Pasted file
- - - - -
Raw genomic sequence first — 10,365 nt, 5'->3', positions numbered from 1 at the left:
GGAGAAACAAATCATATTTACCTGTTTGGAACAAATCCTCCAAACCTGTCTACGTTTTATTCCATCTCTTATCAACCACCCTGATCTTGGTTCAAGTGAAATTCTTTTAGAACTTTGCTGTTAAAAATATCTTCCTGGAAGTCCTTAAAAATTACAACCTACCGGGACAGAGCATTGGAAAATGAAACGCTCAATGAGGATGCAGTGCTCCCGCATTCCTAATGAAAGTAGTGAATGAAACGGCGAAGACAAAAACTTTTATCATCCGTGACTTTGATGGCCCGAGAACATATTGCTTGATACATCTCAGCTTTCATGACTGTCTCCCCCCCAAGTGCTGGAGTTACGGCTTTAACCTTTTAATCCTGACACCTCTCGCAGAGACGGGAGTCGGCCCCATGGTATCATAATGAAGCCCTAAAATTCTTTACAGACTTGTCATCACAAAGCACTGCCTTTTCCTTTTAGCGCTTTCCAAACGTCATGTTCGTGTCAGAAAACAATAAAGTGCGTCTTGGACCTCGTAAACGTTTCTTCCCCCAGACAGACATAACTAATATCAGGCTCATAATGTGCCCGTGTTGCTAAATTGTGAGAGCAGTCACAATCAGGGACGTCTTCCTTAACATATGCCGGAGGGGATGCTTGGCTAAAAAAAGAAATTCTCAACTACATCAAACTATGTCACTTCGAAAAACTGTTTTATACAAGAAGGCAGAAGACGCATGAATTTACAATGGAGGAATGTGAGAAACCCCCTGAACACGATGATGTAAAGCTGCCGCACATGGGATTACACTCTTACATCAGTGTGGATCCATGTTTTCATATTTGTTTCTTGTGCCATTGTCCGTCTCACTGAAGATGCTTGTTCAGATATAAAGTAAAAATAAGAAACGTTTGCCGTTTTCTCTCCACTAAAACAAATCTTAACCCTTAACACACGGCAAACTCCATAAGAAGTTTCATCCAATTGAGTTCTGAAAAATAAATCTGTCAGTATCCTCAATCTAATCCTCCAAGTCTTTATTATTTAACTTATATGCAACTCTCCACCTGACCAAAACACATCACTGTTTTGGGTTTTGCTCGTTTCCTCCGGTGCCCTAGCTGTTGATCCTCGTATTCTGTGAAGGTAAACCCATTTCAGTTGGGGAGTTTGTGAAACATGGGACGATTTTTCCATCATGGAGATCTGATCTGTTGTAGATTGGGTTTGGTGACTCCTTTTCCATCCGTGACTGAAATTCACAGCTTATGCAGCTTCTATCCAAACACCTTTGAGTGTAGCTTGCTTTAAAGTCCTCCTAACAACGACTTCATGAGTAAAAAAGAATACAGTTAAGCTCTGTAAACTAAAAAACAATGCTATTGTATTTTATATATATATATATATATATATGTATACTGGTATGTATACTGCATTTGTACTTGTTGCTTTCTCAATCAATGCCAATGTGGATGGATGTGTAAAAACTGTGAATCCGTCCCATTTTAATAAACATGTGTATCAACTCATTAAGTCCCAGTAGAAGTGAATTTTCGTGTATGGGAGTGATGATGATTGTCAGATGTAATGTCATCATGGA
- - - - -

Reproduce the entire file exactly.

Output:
Raw genomic sequence first — 10,365 nt, 5'->3', positions numbered from 1 at the left:
GGAGAAACAAATCATATTTACCTGTTTGGAACAAATCCTCCAAACCTGTCTACGTTTTATTCCATCTCTTATCAACCACCCTGATCTTGGTTCAAGTGAAATTCTTTTAGAACTTTGCTGTTAAAAATATCTTCCTGGAAGTCCTTAAAAATTACAACCTACCGGGACAGAGCATTGGAAAATGAAACGCTCAATGAGGATGCAGTGCTCCCGCATTCCTAATGAAAGTAGTGAATGAAACGGCGAAGACAAAAACTTTTATCATCCGTGACTTTGATGGCCCGAGAACATATTGCTTGATACATCTCAGCTTTCATGACTGTCTCCCCCCCAAGTGCTGGAGTTACGGCTTTAACCTTTTAATCCTGACACCTCTCGCAGAGACGGGAGTCGGCCCCATGGTATCATAATGAAGCCCTAAAATTCTTTACAGACTTGTCATCACAAAGCACTGCCTTTTCCTTTTAGCGCTTTCCAAACGTCATGTTCGTGTCAGAAAACAATAAAGTGCGTCTTGGACCTCGTAAACGTTTCTTCCCCCAGACAGACATAACTAATATCAGGCTCATAATGTGCCCGTGTTGCTAAATTGTGAGAGCAGTCACAATCAGGGACGTCTTCCTTAACATATGCCGGAGGGGATGCTTGGCTAAAAAAAGAAATTCTCAACTACATCAAACTATGTCACTTCGAAAAACTGTTTTATACAAGAAGGCAGAAGACGCATGAATTTACAATGGAGGAATGTGAGAAACCCCCTGAACACGATGATGTAAAGCTGCCGCACATGGGATTACACTCTTACATCAGTGTGGATCCATGTTTTCATATTTGTTTCTTGTGCCATTGTCCGTCTCACTGAAGATGCTTGTTCAGATATAAAGTAAAAATAAGAAACGTTTGCCGTTTTCTCTCCACTAAAACAAATCTTAACCCTTAACACACGGCAAACTCCATAAGAAGTTTCATCCAATTGAGTTCTGAAAAATAAATCTGTCAGTATCCTCAATCTAATCCTCCAAGTCTTTATTATTTAACTTATATGCAACTCTCCACCTGACCAAAACACATCACTGTTTTGGGTTTTGCTCGTTTCCTCCGGTGCCCTAGCTGTTGATCCTCGTATTCTGTGAAGGTAAACCCATTTCAGTTGGGGAGTTTGTGAAACATGGGACGATTTTTCCATCATGGAGATCTGATCTGTTGTAGATTGGGTTTGGTGACTCCTTTTCCATCCGTGACTGAAATTCACAGCTTATGCAGCTTCTATCCAAACACCTTTGAGTGTAGCTTGCTTTAAAGTCCTCCTAACAACGACTTCATGAGTAAAAAAGAATACAGTTAAGCTCTGTAAACTAAAAAACAATGCTATTGTATTTTATATATATATATATATATATATGTATACTGGTATGTATACTGCATTTGTACTTGTTGCTTTCTCAATCAATGCCAATGTGGATGGATGTGTAAAAACTGTGAATCCGTCCCATTTTAATAAACATGTGTATCAACTCATTAAGTCCCAGTAGAAGTGAATTTTCGTGTATGGGAGTGATGATGATTGTCAGATGTAATGTCATCATGGA